2013 Mercedes SL550 embraces aluminum

  • 24-Jan-2012 01:42 EST
2013 SL-Class (4).jpg

Although the 2013 Mercedes-Benz SL550 is both longer and wider than its predecessor, the new car is 275 lb (125 kg) lighter thanks to a new aluminum design.


In a bid to improve the dynamic response of its flagship roadster, Mercedes-Benz parent company Daimler AG Chairman Dieter Zetsche introduced the 2013 SL500 at the North American International Auto Show featuring the car’s first use of aluminum construction.

Naturally, the new SL also enjoys an improved engine and new comfort-related gadgets, but the 90% aluminum structure is literally the car’s foundation.

The 429-hp (320-kW) 4.6-L twin-turbo V8 seen previously in other Mercedes models arrives in the SL, replacing the old 382-hp (285-kW) 5.5-L naturally aspirated V8. The engine is matched to a seven-speed automatic transmission.

Electronic upgrades include the addition of the Magic Sky Control glass roof panel with the ability for the driver to switch between clear and nearly opaque. That debuted last year on the SLK roadster.

Magic Vision Control (no shortage of hyperbole in the Mercedes marketing department these days) is a windshield washer system that mounts the nozzles on the wiper arm to reduce splash onto the occupants when the roof is down. While we’ve seen this on plenty of cars in the past, Mercedes says this is the first execution with nozzles on both sides of the wiper blade. So that’s what makes it magic.

The SL has done a poor job recently of living up to its name: the letters stand for Super Lightweight. Perhaps due to this situation, the company does not list official curb weight numbers for either the old SL550 or the new one, but it does say the new car is 275 lb (125 kg) lighter than before. Of that, 242 lb (110 kg) has been cut from the mass of the body-in-white, even though the new car is 1.97 in (50 mm) longer and 2.24 in (57 mm) wider than before.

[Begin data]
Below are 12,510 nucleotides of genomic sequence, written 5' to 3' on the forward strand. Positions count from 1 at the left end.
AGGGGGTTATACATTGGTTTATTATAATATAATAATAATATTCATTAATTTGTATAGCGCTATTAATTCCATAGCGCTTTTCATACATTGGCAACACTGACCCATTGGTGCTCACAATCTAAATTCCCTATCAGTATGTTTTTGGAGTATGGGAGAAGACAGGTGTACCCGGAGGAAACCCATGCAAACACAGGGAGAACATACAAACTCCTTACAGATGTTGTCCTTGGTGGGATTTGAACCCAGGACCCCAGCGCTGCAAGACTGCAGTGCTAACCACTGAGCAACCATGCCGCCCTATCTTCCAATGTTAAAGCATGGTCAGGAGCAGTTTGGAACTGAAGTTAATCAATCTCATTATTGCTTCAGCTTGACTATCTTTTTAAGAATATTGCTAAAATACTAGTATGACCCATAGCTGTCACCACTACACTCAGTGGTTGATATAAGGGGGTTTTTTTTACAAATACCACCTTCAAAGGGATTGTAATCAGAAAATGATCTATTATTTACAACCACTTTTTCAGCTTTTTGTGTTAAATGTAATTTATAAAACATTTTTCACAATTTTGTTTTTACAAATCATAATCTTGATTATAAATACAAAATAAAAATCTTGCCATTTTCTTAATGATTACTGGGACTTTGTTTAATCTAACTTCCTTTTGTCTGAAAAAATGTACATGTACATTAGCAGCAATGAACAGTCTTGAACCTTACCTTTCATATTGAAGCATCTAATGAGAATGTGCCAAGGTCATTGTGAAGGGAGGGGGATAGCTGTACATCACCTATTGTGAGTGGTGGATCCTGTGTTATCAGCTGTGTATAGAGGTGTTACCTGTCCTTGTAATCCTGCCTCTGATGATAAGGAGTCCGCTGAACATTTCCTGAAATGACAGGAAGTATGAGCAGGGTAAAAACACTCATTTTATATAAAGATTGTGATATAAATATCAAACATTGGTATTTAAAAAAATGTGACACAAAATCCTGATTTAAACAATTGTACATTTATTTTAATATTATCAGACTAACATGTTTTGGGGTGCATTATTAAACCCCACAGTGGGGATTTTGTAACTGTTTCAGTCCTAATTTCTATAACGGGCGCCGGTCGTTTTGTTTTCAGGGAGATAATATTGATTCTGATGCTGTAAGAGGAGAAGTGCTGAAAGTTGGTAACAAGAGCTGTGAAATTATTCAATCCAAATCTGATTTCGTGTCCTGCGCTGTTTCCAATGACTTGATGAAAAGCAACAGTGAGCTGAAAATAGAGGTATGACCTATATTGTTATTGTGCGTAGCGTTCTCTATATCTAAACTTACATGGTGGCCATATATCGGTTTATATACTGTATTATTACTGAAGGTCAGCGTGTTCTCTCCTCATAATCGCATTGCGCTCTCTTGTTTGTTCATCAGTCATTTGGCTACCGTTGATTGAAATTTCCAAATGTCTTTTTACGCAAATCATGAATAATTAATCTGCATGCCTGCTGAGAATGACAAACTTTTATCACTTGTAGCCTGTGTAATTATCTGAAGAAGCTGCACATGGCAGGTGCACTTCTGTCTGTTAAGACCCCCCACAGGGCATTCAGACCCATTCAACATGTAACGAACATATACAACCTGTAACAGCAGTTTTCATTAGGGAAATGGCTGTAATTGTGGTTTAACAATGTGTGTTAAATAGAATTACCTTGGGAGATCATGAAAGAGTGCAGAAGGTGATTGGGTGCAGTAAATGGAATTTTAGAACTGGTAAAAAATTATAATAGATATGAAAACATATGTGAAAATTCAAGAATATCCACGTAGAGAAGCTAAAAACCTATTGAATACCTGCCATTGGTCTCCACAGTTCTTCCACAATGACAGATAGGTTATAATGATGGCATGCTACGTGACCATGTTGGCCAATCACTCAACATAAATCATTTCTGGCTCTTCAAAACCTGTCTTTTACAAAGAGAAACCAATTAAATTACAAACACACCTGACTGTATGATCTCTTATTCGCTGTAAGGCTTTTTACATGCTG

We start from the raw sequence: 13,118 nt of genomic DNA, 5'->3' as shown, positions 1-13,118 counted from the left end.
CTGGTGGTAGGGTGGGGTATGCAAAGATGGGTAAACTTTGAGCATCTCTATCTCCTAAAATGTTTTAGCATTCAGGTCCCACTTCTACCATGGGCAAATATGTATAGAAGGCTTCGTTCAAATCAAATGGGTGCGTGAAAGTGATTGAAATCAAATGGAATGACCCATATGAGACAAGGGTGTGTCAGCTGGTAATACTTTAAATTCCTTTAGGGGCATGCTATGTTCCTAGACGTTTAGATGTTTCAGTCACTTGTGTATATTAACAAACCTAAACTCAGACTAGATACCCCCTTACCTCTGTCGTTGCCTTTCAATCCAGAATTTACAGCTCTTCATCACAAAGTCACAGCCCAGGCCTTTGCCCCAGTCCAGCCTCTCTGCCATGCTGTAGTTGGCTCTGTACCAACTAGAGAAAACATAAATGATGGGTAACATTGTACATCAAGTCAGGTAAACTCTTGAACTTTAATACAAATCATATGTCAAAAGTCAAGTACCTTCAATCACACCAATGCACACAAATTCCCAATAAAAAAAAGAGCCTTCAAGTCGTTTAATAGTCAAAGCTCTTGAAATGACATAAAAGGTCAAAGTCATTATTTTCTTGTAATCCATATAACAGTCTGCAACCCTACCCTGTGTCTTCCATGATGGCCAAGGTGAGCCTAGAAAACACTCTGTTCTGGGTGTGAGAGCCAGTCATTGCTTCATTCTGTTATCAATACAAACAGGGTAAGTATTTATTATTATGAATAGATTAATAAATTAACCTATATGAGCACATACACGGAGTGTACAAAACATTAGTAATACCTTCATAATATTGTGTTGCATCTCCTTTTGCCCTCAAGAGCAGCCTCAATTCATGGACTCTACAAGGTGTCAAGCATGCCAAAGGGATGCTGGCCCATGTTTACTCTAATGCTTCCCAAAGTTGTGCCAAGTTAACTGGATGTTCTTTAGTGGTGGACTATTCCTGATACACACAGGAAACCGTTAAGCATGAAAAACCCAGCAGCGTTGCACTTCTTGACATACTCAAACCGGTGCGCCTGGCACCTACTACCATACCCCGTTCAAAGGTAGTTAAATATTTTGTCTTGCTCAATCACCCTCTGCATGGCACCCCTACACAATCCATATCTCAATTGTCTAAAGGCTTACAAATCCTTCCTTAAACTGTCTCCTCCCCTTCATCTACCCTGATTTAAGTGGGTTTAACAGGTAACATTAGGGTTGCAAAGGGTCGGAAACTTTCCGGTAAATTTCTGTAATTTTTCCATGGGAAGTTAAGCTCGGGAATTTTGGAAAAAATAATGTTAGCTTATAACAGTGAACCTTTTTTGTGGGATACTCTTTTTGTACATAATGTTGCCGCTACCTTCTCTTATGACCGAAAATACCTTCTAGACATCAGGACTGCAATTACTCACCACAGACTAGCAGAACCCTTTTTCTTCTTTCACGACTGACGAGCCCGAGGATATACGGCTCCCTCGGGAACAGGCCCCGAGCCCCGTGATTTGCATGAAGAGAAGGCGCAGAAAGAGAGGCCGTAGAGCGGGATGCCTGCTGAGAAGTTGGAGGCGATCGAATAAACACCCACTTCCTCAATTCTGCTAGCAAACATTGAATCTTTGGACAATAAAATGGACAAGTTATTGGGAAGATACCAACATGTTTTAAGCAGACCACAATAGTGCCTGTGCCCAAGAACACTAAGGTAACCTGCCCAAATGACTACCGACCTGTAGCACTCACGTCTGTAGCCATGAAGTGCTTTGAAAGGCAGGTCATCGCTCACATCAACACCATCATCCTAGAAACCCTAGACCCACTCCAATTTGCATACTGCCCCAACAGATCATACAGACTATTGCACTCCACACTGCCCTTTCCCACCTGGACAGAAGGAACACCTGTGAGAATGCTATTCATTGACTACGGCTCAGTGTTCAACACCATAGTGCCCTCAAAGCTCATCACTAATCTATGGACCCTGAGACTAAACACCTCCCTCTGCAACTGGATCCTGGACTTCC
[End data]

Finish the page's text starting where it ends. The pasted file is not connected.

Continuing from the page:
As we have seen in other aluminum models, the SL is a mixture of materials, manufacturing techniques, and fastening methods. There is stamped sheet aluminum, vacuum die casting, high pressure casting, and extrusions. The parts are robot MIG welded [62 m (203 ft) of welds], friction stir welded, screwed, riveted, bolted, and bonded together.

Additionally, there are magnesium castings and high-strength steel in the A-pillars and windshield header. “The hybrid body includes a variety of materials and joining features,” noted Chief Engineer Gunter Fischer in a briefing at the show. “The object is to optimize between weight, safety, and cost.”

This combination produces a body that is 20% torsionally stiffer than its predecessor, with a rigidity of 20,000 N·m (14,750 lb·ft) per degree.

The SL incorporates several very large castings for the front and rear shock towers and front and rear bulkheads tying those together. The benefits of using such large castings include simplifying assemble through the integration of parts and the ability to precisely distribute loads, Fischer explained.

Modern casting techniques permit engineers to vary the casting wall thickness precisely to minimize weight where possible but provide strength where needed, he said.

Adding ribbing to the castings gives localized reinforcement as needed. “We have increased the dynamic stiffness in those areas where we connect the body to the powertrain for reduced noise and vibration,” Fischer said.

The car’s door sills feature castings fore and aft connected by aluminum tubing from a tailor-welded blank that is thicker at the ends, where it meets the castings, and is thinner in the middle for reduced mass.

But Fischer said his favorite innovation in the SL’s aluminum chassis is the car’s use of extruded aluminum panels, rather than simple sheet metal, to form the floor. This confers greater strength in the floor, which is critically needed in a car with no roof, he said.

So in place of the usual sheet metal, the SL has 23-mm (0.9-in) sections of extruded aluminum. However, it is very difficult to precisely extrude the correct thickness of a panel wide enough to cover the floor on either side of the driveshaft tunnel. So instead of using a single piece, Mercedes welds together three sections to form each side.

MIG welding these flat sections would be a problem. “With MIG welding, you bring heat in and the panel wants to warp,” he said. The extrusions would “warp endlessly.” Instead, Mercedes employs the industry’s first application of friction stir welded aluminum, a process that only heats the metal very locally and only heats to the point of placticization, which is much cooler than when MIG welding, so there is no warpage.

The long, flat slabs of extruded aluminum are ideal because friction stir welding tools present access problems for some parts and aren’t able to adjust for complex surfaces. “To use friction stir welding in an area with a 3D seam, it is impossible!” Fischer exclaimed.

The SL550 arrives in dealer showrooms in the spring, though pricing was not announced.

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